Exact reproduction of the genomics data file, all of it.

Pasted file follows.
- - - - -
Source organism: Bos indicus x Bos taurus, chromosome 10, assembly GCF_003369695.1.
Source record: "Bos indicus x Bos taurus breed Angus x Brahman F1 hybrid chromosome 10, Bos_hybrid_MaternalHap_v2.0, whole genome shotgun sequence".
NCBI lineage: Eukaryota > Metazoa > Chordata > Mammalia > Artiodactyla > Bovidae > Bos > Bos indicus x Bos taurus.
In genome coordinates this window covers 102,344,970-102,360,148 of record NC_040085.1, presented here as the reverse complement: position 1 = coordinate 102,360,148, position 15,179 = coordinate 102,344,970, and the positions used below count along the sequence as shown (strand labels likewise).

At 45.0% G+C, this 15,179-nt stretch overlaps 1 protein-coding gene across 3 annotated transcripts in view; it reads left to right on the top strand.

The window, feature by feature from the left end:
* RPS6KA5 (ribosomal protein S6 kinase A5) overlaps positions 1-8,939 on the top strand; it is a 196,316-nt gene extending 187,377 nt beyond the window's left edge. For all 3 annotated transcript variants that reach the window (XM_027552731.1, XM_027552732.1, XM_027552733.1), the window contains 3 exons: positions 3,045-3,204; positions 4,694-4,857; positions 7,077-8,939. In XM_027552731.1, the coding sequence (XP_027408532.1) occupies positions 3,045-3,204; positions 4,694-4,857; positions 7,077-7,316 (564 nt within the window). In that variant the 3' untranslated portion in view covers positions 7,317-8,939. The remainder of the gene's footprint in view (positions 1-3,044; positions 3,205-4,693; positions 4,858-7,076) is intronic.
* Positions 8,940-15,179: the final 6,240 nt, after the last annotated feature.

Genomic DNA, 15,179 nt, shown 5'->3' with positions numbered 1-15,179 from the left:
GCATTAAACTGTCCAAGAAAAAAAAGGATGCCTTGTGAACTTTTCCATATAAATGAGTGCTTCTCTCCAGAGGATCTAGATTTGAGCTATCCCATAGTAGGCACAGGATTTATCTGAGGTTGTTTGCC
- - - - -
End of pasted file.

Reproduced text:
Source organism: Bos indicus x Bos taurus, chromosome 10, assembly GCF_003369695.1.
Source record: "Bos indicus x Bos taurus breed Angus x Brahman F1 hybrid chromosome 10, Bos_hybrid_MaternalHap_v2.0, whole genome shotgun sequence".
NCBI lineage: Eukaryota > Metazoa > Chordata > Mammalia > Artiodactyla > Bovidae > Bos > Bos indicus x Bos taurus.
In genome coordinates this window covers 102,344,970-102,360,148 of record NC_040085.1, presented here as the reverse complement: position 1 = coordinate 102,360,148, position 15,179 = coordinate 102,344,970, and the positions used below count along the sequence as shown (strand labels likewise).

At 45.0% G+C, this 15,179-nt stretch overlaps 1 protein-coding gene across 3 annotated transcripts in view; it reads left to right on the top strand.

The window, feature by feature from the left end:
* RPS6KA5 (ribosomal protein S6 kinase A5) overlaps positions 1-8,939 on the top strand; it is a 196,316-nt gene extending 187,377 nt beyond the window's left edge. For all 3 annotated transcript variants that reach the window (XM_027552731.1, XM_027552732.1, XM_027552733.1), the window contains 3 exons: positions 3,045-3,204; positions 4,694-4,857; positions 7,077-8,939. In XM_027552731.1, the coding sequence (XP_027408532.1) occupies positions 3,045-3,204; positions 4,694-4,857; positions 7,077-7,316 (564 nt within the window). In that variant the 3' untranslated portion in view covers positions 7,317-8,939. The remainder of the gene's footprint in view (positions 1-3,044; positions 3,205-4,693; positions 4,858-7,076) is intronic.
* Positions 8,940-15,179: the final 6,240 nt, after the last annotated feature.

Genomic DNA, 15,179 nt, shown 5'->3' with positions numbered 1-15,179 from the left:
GCATTAAACTGTCCAAGAAAAAAAAGGATGCCTTGTGAACTTTTCCATATAAATGAGTGCTTCTCTCCAGAGGATCTAGATTTGAGCTATCCCATAGTAGGCACAGGATTTATCTGAGGTTGTTTGCC